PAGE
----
ALBANY — The Dougherty County School System is working to provide an education that will prepare students for success in college and careers now and in the future. STEM (science, technology, engineering, mathematics) is an important part of this effort. Many DCSS schools have taken action to launch their students into the world of STEM and STEAM, which includes the arts.
According to the U.S Department of Commerce and the Economics and Statistics Administration, employment in STEM occupations grew 24.4 percent compared to non-STEM occupations, which grew by 4.0 percent over the last decade. The U.S. Bureau of Labor Statistics projects this trend to continue with STEM-related jobs increasing by 18. 7 percent by 2020. STEM jobs often pay higher salaries whether graduates are working in a STEM field or not, as a STEM degree enhances the critical thinking skills needed for success in many other fields.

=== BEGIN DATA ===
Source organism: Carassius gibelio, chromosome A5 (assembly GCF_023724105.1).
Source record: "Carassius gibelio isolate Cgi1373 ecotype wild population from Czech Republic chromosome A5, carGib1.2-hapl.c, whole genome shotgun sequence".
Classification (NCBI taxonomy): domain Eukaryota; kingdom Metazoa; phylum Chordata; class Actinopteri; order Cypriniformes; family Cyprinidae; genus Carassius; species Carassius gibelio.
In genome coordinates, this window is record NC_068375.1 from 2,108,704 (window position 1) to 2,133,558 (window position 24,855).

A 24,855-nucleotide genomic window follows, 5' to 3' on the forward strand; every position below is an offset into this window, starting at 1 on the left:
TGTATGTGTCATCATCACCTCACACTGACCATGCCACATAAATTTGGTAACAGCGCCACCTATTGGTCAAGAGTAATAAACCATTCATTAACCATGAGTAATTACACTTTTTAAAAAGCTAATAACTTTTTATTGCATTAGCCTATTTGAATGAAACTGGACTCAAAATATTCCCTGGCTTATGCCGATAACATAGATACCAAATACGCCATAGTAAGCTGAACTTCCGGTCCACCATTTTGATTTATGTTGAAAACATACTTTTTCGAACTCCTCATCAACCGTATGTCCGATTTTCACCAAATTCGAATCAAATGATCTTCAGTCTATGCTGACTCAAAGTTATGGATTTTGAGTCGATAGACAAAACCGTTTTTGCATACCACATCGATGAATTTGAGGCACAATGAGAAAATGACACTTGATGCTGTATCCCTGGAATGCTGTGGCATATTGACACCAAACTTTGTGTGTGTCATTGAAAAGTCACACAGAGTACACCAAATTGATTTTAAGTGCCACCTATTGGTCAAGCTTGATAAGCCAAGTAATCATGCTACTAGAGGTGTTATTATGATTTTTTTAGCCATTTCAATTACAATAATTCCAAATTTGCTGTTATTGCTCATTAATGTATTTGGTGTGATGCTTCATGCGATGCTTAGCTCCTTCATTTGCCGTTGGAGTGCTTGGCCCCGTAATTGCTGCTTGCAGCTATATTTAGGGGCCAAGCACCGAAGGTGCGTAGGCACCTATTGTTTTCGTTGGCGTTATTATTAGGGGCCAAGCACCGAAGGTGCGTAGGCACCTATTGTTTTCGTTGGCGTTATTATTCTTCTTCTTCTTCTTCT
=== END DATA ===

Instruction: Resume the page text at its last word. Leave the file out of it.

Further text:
Along with STEM and STEAM labs, 12 of the 14 district elementary schools have implemented FIRST Lego League Robotics teams in which students design and code robots to perform specific tasks and compete against teams from other districts in the state. In addition to building and coding robots for competition, the teams must choose a real-world problem and design a solution to share at the competition.
Several elementary schools have implemented STEM or STEAM labs into their connection rotation with PE, art, and music:
Lincoln Elementary School: Students can use critical thinking skills to plan and carry out real-world investigations while being exposed to STEM-related careers in their STEM lab.